She couldn’t talk to Jamel about the black hole that seemed to be there. He would apologize for absolutely no reason and then quit speaking. Collin wouldn’t, and probably couldn’t, explain Jamel’s behavior, but he said the hole was probably her mind’s way of protecting her, of hiding those things that had hurt her most. And he kept insisting it wasn’t physical, as if she hadn’t heard the first twenty times he’d said that. As if maybe there was brain damage, and he was lying about it. But she knew Collin wasn’t lying. She knew the memories were there, because sometimes she’d get a flash, a short picture of another life, and then it was gone again. If it was a real hole, it would just be nothing.
They entered Underground, and Collin took Angie into the stable. “How is it, Jamel?”
“Beautiful,” he said with a touch of awe in his voice. He’d contacted his robot unit and now could see through its sensors.
Collin grinned, but kept brushing Angie. He wouldn’t rush her care, even for this, so Kayden brushed her other side. After making sure she had fresh water and food, Collin finally let them walk through the halls to the lab.
Kayden stared into the huge vat. It was beautiful — beautiful and eerie. “It’s not a baby. I thought you started them as babies.” The dragon looked to be at least twenty-five feet long from nose to tail tip, the lightest to medium sky blue varying and shimmering through the not quite clear liquid.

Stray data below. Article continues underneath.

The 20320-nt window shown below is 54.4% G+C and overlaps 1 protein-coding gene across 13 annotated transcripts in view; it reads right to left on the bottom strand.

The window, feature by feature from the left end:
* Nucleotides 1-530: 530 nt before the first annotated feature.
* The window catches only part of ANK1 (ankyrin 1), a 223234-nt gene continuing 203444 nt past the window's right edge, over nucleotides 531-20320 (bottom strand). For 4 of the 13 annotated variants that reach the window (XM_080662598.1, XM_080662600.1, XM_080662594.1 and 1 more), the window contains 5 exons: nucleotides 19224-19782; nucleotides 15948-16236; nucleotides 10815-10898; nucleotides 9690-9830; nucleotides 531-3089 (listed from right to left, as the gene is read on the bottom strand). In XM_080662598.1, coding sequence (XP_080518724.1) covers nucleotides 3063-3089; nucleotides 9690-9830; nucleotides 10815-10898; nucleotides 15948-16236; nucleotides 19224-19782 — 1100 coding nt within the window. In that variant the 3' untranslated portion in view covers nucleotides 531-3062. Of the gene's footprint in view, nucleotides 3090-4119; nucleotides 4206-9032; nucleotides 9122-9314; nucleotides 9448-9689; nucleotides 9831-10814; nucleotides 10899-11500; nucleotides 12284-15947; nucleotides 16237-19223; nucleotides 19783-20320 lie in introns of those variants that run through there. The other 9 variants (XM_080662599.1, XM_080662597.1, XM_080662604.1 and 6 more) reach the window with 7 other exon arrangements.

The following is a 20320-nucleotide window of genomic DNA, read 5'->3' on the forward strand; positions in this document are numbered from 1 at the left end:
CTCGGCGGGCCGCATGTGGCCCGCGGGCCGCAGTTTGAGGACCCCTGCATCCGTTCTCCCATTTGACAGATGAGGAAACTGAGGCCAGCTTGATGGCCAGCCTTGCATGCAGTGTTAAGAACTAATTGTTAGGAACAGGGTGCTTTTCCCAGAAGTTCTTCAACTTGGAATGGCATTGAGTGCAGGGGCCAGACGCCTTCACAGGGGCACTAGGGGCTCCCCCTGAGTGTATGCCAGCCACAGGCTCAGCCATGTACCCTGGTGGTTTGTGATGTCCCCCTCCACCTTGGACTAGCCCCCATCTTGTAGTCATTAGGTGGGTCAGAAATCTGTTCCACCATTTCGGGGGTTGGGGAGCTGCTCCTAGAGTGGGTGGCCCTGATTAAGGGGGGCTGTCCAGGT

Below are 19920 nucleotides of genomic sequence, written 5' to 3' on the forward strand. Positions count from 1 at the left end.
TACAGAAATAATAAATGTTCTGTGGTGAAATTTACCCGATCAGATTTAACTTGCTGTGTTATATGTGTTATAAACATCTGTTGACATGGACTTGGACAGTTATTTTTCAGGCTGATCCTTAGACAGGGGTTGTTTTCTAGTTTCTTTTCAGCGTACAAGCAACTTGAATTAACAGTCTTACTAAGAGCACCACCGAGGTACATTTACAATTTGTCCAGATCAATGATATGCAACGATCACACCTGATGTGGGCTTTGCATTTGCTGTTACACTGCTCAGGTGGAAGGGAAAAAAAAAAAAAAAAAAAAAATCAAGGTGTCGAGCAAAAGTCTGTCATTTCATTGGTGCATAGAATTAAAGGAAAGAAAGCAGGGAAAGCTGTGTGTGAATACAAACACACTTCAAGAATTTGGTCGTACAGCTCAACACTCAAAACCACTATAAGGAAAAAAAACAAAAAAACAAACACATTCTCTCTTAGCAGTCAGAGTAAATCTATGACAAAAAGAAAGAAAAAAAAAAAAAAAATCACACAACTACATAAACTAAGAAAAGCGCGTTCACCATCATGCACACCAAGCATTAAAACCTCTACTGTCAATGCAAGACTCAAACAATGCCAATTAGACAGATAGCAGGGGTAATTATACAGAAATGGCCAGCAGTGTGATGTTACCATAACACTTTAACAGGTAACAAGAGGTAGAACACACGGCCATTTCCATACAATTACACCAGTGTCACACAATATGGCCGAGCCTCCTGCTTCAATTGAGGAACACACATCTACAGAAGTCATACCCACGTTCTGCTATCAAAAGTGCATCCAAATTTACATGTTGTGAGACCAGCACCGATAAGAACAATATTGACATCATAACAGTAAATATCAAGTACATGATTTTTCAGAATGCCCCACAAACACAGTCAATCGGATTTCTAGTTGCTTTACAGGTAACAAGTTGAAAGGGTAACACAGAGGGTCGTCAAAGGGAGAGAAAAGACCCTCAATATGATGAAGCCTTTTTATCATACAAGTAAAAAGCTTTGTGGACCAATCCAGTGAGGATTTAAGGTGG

“It didn’t need a full brain, so we could rush it. Brains are the only thing we can’t speed up. It just has a simple brain stem for the involuntary functions and a subprocessor which will also redirect all Jamel’s desires to movements.”
“Wow,” was all she could think of to say. She really didn’t understand how they could get the eerily beautiful, but dead dragon to be a living, breathing being. She looked from the dragon to her hands, now so much a part of her that she could barely remember the mutilated ones. Her fingernails right now needed filing, the skin had tanned, and she had a small scab on her left palm where she’d cut it peeling varroots on Wilma’s day off last week. They were her hands, and it was only with extreme effort that she could find the line where they had been attached.